Familial dilated cardiomyopathy: Prevalence, diagnosis and treatment
- Ray E Hershberger, MD
Ray E Hershberger, MD
- Professor of Medicine (Cardiology and Human Genetics)
- Ohio State University
- Section Editors
- William J McKenna, MD
William J McKenna, MD
- Section Editor — Myopericardial Disease
- Professor of Cardiology
- University College, London
- Benjamin A Raby, MD, MPH
Benjamin A Raby, MD, MPH
- Section Editor — Genetics
- Associate Professor of Medicine
- Harvard Medical School
Dilated cardiomyopathy (DCM) is a common cause of heart failure (HF) and is the most common diagnosis in patients referred for cardiac transplantation. DCM is characterized by dilatation and systolic dysfunction of one or both ventricles. (See "Definition and classification of the cardiomyopathies".)
DCM is classified as idiopathic (idiopathic dilated cardiomyopathy, or IDC) when all detectable causes have been excluded (except genetic causes). Potentially diagnosable causes of DCM include a variety of toxic, metabolic, or infectious agents. (See "Causes of dilated cardiomyopathy".) Ischemic heart disease must also be excluded. Although specialists commonly apply the diagnosis of IDC to DCMs of unknown cause, clearly some etiology is present but not yet detected.
Family-based studies of first-degree relatives of patients with IDC have established that familial dilated cardiomyopathy (known as familial DCM, or FDC) can be identified in 20 to over 50 percent of patients diagnosed with IDC by clinical screening of family members . Most familial DCM is transmitted in an autosomal dominant inheritance pattern, although all inheritance patterns have been identified (autosomal recessive, X-linked, and mitochondrial). During the past 20 years, familial DCM genetic studies have identified mutations in more than 30 genes.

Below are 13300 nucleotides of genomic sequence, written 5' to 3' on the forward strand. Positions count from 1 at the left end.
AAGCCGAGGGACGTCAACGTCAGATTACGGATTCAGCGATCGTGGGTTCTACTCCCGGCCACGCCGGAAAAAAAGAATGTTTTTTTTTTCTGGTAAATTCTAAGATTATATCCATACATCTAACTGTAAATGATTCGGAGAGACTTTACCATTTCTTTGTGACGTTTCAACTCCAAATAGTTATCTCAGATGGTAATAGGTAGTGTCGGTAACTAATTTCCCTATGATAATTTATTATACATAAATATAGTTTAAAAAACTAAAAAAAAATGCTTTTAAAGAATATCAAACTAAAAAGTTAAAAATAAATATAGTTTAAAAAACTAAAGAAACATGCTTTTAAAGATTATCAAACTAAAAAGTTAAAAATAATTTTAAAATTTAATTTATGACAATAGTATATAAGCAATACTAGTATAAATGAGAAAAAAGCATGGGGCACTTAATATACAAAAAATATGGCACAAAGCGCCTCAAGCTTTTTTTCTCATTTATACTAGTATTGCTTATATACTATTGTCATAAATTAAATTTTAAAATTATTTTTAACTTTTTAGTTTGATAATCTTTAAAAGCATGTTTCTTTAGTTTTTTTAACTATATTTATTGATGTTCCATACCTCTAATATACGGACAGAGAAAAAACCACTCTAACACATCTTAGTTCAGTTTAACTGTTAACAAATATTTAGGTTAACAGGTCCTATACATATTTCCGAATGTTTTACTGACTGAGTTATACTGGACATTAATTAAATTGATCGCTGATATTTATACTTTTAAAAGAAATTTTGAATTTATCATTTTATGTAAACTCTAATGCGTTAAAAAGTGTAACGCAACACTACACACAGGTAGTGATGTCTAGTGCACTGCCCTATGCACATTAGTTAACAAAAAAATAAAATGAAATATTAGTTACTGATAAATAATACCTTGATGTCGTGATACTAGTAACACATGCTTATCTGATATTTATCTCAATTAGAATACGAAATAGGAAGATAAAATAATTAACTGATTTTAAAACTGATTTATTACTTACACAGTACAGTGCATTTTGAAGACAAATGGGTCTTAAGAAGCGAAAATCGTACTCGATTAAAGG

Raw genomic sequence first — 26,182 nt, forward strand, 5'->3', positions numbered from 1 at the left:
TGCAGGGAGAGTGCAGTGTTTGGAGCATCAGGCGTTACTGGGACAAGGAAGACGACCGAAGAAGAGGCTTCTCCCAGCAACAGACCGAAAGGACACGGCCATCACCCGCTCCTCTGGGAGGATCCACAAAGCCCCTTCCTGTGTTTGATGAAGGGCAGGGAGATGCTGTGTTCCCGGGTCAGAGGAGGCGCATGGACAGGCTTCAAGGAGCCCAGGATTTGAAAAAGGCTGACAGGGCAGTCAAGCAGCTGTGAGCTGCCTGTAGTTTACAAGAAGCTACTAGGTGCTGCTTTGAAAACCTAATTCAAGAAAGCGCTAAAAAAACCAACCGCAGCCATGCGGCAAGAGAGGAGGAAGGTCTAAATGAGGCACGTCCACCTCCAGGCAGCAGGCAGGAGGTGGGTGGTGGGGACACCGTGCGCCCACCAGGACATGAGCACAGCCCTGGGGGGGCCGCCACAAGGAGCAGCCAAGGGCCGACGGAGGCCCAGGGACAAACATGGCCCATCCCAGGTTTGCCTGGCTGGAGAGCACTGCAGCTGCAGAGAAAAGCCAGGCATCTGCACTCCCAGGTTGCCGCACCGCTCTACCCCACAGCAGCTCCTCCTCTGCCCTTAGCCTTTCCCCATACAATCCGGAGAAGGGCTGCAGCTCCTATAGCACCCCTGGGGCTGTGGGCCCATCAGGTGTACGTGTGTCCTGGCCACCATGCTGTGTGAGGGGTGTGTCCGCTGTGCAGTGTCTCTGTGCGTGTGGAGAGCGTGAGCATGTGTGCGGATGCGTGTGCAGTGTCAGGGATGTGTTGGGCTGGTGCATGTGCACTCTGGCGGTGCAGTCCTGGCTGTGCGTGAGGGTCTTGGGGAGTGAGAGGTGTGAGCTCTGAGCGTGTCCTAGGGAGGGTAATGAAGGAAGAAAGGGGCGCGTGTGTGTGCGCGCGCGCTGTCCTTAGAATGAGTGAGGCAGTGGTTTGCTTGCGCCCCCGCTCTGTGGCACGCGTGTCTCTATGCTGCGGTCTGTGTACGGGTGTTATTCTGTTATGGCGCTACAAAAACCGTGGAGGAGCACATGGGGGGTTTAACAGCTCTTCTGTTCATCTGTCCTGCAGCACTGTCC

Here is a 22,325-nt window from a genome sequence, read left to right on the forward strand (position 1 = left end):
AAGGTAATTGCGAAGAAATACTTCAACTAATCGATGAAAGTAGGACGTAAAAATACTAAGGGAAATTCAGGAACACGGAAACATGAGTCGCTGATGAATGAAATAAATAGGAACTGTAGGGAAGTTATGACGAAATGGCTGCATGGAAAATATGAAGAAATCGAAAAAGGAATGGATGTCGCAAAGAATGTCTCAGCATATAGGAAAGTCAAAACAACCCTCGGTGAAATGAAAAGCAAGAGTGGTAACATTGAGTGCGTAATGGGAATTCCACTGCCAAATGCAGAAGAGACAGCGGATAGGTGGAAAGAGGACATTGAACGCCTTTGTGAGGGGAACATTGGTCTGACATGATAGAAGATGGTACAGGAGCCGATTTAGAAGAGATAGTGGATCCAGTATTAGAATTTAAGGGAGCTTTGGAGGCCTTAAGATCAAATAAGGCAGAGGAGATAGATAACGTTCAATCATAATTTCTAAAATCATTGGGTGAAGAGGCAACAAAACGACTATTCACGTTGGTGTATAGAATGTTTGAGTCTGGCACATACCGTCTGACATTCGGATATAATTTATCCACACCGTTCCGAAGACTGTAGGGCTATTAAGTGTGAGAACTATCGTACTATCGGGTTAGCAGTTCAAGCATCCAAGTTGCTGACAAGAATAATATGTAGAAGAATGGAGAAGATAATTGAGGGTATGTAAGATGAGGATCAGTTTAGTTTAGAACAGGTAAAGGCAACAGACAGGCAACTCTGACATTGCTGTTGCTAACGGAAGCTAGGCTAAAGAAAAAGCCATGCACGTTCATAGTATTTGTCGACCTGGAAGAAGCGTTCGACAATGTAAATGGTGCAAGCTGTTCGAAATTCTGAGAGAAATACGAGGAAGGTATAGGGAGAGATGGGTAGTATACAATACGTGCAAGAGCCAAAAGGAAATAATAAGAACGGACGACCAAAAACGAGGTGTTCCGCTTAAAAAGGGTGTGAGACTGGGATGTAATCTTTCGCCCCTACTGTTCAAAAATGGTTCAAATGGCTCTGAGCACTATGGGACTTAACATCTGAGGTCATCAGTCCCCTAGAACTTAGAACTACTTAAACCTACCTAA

Most patients with genetic DCM will have an initial diagnosis of idiopathic DCM. Given the frequency of familial DCM, evaluation of new idiopathic DCM cases should include a careful three to four generation family history, clinical screening of first-degree family members as described below, and consideration of molecular genetic testing.
This topic will discuss the diagnosis and prevalence of familial DCM and guidelines for identifying and treating familial DCM. The phenotypes and genes associated with DCM are discussed separately. (See "Genetics of dilated cardiomyopathy".)To continue reading this article, you must log in with your personal, hospital, or group practice subscription. For more information on subscription options, click below on the option that best describes you:
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